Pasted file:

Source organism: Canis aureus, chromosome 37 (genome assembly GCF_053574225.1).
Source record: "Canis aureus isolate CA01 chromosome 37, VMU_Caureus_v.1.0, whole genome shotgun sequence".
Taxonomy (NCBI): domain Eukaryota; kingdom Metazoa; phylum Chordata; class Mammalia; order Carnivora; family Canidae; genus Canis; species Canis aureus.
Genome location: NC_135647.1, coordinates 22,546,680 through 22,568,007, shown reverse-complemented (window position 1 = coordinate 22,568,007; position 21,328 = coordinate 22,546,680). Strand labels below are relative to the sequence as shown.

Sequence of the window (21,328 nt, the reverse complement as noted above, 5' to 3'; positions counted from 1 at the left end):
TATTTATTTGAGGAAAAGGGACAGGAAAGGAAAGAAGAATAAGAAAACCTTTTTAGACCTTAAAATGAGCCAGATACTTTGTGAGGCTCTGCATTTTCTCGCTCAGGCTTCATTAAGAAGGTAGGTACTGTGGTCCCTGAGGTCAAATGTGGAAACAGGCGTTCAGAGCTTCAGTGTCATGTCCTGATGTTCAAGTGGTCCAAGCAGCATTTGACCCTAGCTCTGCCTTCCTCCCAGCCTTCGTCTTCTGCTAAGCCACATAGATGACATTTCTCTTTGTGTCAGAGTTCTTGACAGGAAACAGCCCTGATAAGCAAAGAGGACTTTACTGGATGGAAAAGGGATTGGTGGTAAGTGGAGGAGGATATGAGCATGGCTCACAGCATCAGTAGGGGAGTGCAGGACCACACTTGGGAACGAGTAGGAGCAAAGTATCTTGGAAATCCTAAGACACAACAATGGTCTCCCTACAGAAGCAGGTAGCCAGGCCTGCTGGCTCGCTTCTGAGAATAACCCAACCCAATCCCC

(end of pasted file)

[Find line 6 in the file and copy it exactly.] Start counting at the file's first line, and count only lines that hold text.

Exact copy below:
TATTTATTTGAGGAAAAGGGACAGGAAAGGAAAGAAGAATAAGAAAACCTTTTTAGACCTTAAAATGAGCCAGATACTTTGTGAGGCTCTGCATTTTCTCGCTCAGGCTTCATTAAGAAGGTAGGTACTGTGGTCCCTGAGGTCAAATGTGGAAACAGGCGTTCAGAGCTTCAGTGTCATGTCCTGATGTTCAAGTGGTCCAAGCAGCATTTGACCCTAGCTCTGCCTTCCTCCCAGCCTTCGTCTTCTGCTAAGCCACATAGATGACATTTCTCTTTGTGTCAGAGTTCTTGACAGGAAACAGCCCTGATAAGCAAAGAGGACTTTACTGGATGGAAAAGGGATTGGTGGTAAGTGGAGGAGGATATGAGCATGGCTCACAGCATCAGTAGGGGAGTGCAGGACCACACTTGGGAACGAGTAGGAGCAAAGTATCTTGGAAATCCTAAGACACAACAATGGTCTCCCTACAGAAGCAGGTAGCCAGGCCTGCTGGCTCGCTTCTGAGAATAACCCAACCCAATCCCC